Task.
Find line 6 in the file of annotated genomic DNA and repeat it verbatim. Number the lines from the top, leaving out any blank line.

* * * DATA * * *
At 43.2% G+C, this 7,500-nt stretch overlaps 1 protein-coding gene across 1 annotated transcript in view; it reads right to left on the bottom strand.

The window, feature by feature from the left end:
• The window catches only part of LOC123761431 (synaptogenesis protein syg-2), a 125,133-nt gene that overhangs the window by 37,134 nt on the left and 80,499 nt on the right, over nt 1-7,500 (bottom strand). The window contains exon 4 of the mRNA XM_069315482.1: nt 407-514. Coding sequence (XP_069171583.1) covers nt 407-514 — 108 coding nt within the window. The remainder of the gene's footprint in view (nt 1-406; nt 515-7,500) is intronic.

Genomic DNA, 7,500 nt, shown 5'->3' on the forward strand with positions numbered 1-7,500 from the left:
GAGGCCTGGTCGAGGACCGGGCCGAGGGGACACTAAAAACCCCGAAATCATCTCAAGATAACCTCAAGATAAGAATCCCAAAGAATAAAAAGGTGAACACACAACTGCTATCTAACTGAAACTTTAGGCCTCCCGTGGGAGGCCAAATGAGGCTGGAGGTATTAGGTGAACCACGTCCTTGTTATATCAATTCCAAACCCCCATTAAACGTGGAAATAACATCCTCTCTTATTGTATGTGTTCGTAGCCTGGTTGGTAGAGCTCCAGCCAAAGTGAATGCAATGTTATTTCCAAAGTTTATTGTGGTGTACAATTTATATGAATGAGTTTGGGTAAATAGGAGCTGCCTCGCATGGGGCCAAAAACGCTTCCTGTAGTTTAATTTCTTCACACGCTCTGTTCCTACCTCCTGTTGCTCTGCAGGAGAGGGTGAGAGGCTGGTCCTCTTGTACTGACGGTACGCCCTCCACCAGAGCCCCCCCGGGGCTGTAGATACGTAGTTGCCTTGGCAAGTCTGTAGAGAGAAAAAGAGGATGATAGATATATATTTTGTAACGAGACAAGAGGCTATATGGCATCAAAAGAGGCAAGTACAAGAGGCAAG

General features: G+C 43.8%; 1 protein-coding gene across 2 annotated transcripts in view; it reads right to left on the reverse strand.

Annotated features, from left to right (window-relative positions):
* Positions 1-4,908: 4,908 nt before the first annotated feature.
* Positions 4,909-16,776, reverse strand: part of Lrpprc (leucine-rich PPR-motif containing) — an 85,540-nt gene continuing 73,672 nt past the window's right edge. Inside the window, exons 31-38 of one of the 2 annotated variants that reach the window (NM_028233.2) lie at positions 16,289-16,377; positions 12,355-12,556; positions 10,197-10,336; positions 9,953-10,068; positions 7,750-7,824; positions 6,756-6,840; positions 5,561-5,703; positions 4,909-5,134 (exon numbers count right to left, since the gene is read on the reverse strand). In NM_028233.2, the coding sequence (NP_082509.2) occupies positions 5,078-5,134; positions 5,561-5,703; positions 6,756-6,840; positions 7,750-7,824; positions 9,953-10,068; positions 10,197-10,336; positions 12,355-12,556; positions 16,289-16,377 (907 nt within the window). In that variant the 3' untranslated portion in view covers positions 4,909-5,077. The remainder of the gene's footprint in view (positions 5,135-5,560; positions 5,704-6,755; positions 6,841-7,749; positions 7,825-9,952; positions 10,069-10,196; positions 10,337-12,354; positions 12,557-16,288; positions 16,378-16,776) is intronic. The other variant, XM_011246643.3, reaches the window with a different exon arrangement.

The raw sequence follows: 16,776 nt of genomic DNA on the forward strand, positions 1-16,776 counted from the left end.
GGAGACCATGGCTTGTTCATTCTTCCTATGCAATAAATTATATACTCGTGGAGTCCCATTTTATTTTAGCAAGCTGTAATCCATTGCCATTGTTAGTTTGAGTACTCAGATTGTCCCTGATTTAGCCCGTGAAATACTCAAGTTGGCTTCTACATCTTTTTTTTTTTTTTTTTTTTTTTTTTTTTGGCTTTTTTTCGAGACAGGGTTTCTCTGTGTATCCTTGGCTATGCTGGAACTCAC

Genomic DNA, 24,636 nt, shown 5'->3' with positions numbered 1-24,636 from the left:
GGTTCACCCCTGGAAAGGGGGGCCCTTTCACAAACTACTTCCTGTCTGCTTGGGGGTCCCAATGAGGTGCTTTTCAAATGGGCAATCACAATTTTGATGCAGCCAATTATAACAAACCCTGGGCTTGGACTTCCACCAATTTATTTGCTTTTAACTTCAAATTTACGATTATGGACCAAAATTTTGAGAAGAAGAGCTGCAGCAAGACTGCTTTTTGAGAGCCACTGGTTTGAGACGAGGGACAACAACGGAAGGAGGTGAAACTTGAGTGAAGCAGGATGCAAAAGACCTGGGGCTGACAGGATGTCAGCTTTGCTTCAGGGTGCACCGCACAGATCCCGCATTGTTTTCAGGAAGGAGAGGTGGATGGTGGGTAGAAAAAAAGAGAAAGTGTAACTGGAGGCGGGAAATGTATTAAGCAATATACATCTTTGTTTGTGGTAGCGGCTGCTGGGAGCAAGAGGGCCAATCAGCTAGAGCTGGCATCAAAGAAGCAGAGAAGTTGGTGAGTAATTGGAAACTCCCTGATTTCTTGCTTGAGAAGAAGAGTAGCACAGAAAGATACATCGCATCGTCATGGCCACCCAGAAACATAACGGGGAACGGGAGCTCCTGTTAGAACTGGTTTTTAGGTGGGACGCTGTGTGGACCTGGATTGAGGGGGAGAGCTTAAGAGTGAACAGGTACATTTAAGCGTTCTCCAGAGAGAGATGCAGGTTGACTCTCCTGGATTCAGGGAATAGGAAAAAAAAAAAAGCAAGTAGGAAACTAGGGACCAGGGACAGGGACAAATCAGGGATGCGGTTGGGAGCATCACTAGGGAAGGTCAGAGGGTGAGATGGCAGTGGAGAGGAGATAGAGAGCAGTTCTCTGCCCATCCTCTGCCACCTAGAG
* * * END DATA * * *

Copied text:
General features: G+C 43.8%; 1 protein-coding gene across 2 annotated transcripts in view; it reads right to left on the reverse strand.